Geographic Distribution and Taxonomy of the Chipmunks of Wyoming

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Capitalized color terms in the following accounts are of Ridgway, "Color Standards and Color Nomenclature," Washington, D.C., 1912.

The measurements of the skull that were used in this study were made as shown in White (1953:566, fig. 1). These are: Greatest length of skull, zygomatic breadth, cranial breadth, length of nasals, length of lower tooth-row, condylo-alveolar length of mandible, and inner mandibular length.

Of the external measurements, only the total length and the length of the tail are recorded in table 1. Some field collectors measured the ear from the notch and others from the crown; most collectors measured the length of the hindfoot to the nearest millimeter rather than in tenths of a millimeter as would have been desirable. Consequently, I decided against using the length of the ear and hindfoot in this report.

When the word "significantly" is used in comparisons, it is meant to show that there is a significant statistical difference between two or more samples. Whenever eight or more specimens from one locality were available, the mean, range, standard deviation, standard error of the mean, and coefficient of variability were calculated.

Only adult specimens were used in comparison. "Aging" of specimens is discussed on page 587 of this paper.

The geographic range of each species and subspecies is not described in writing, for, the localities are plotted on maps along with the geographic range of each subspecies, and under "specimens examined" the locality of each specimen or series of specimens is listed.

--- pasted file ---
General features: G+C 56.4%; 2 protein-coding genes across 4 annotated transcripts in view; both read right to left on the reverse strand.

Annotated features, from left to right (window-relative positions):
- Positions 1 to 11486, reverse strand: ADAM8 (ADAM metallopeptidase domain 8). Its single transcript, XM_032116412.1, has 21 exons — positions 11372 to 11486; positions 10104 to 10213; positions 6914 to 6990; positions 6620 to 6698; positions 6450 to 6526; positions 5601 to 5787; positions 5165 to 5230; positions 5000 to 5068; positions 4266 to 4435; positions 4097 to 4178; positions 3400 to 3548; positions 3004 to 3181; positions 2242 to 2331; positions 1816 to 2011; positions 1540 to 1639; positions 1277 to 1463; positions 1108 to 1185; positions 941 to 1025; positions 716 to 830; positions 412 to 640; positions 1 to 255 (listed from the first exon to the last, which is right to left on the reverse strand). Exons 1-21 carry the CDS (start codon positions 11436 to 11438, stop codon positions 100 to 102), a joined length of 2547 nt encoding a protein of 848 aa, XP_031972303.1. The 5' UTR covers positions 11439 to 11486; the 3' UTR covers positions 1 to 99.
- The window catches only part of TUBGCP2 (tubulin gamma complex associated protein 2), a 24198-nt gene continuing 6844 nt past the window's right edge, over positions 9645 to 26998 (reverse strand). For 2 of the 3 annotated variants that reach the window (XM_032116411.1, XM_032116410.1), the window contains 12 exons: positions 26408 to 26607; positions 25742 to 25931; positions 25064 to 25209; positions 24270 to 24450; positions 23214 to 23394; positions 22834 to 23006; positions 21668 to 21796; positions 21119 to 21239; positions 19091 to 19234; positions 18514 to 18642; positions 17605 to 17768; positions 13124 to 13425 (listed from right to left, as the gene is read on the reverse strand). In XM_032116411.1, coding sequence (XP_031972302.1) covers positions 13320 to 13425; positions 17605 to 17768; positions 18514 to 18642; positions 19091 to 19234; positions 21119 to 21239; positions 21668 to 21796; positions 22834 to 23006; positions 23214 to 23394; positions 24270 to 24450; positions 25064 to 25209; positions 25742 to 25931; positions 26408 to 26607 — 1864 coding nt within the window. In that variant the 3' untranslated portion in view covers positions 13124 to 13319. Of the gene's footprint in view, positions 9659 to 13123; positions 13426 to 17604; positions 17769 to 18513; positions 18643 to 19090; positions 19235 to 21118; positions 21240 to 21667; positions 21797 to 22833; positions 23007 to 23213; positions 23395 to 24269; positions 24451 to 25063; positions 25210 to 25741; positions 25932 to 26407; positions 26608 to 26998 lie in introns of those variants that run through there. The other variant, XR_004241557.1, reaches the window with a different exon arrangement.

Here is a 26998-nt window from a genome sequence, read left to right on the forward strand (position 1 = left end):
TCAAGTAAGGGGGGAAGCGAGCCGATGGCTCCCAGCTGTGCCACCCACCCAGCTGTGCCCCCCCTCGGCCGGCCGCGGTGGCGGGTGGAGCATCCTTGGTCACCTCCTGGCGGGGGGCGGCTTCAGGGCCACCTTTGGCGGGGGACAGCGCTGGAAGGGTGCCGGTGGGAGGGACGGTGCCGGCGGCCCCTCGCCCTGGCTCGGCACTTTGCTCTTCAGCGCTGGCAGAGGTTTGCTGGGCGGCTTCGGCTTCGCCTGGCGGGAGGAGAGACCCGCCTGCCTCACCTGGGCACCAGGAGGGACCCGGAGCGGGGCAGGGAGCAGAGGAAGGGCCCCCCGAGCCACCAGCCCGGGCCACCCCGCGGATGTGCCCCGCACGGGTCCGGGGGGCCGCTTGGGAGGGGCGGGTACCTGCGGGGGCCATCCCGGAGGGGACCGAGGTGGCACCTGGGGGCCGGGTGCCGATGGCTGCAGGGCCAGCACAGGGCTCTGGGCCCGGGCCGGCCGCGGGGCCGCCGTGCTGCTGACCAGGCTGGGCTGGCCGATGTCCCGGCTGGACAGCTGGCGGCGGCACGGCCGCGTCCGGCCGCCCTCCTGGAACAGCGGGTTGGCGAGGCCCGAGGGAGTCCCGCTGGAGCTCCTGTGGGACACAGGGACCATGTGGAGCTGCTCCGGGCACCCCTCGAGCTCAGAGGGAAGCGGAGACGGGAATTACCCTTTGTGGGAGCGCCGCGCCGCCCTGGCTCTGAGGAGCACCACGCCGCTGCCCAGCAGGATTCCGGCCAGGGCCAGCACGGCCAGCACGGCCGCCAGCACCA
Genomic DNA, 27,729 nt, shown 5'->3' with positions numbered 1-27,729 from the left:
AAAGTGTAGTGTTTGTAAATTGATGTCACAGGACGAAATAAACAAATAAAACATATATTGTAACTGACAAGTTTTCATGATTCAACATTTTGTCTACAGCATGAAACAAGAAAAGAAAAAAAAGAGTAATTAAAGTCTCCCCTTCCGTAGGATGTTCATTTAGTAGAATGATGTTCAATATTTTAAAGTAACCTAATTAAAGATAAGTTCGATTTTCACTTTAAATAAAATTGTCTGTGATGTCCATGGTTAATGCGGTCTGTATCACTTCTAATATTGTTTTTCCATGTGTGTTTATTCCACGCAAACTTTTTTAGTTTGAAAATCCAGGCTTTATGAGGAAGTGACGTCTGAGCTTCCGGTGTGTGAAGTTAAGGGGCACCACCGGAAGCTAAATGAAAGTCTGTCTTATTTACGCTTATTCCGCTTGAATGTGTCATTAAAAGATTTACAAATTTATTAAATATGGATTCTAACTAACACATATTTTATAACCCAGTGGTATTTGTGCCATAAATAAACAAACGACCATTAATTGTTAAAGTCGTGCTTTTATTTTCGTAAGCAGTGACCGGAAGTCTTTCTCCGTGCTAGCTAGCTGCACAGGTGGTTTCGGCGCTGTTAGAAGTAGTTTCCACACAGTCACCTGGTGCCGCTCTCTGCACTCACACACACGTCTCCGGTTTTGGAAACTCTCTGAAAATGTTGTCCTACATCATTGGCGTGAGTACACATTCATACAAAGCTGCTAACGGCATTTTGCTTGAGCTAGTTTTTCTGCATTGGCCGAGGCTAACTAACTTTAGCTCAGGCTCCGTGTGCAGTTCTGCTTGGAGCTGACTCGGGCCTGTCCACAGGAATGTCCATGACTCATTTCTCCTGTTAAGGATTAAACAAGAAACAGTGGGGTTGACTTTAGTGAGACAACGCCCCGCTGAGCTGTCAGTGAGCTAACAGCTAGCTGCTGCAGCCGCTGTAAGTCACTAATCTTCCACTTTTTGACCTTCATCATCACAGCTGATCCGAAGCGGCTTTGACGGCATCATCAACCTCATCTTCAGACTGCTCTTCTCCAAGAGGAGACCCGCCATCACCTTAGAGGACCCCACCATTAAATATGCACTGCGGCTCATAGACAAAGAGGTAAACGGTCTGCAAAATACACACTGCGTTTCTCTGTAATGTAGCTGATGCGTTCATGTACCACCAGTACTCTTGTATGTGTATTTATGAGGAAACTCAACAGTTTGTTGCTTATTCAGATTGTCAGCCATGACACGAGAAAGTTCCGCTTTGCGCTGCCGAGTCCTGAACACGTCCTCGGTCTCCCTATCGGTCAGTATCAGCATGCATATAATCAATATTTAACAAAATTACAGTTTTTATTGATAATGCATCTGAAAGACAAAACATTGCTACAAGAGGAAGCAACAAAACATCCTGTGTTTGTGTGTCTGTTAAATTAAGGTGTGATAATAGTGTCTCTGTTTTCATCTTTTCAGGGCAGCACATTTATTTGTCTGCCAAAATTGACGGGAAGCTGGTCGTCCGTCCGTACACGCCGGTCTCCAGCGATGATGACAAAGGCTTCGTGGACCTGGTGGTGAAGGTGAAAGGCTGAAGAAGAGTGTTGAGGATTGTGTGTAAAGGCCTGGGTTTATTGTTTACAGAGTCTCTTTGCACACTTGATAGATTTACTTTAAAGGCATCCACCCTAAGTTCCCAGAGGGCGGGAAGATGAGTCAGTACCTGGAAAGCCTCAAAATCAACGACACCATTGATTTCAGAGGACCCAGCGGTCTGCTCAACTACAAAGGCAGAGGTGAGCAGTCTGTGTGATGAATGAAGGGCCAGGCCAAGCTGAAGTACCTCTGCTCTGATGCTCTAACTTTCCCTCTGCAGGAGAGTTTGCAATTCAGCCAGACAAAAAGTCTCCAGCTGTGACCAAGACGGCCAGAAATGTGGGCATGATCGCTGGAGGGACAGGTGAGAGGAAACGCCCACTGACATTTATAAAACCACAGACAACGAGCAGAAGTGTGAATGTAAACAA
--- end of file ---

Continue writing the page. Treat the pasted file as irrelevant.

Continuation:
In the synonymy of each subspecies there appears, first the first usage of a name, second the first usage of the name combination now employed, and third, pure synonyms.

A total of 757 specimens of chipmunks are listed as examined in the course of preparing this report. Additional specimens were less carefully examined in the Biological Surveys Collection in Washington, D.C. Specimens used in my study, unless otherwise specified, are in the Museum of Natural History, University of Kansas. The symbols representing the collections containing specimens studied are as follows:

BS—United States Biological Surveys Collection.
FC—Collection of James S. Findley.
MM—Museum of Zoology, University of Michigan.
NM—United States National Museum.
KU—Museum of Natural History, University of Kansas.

I am grateful to Professor E. Raymond Hall for guidance in my study and thank Doctors Robert W. Wilson, E. Lendell Cockrum, Keith R. Kelson, A. Byron Leonard, Rollin H. Baker, and others at the Museum of Natural History and Department of Zoology, University of Kansas, for encouragement and advice. My wife, Alice M. White, made the illustrations and helped me in many ways.

For permission to borrow and to study specimens, I thank Dr. W. H. Burt of the Museum of Zoology, University of Michigan, Miss Viola S. Schantz of the United States Fish and Wildlife Service, Mr. Colin C. Sanborn of the Chicago Natural History Museum, and Mr. James S. Findley.

Assistance with field work is acknowledged from the Kansas University Endowment Association, the National Science Foundation and the United States Navy, Office of Naval Research, through contract No....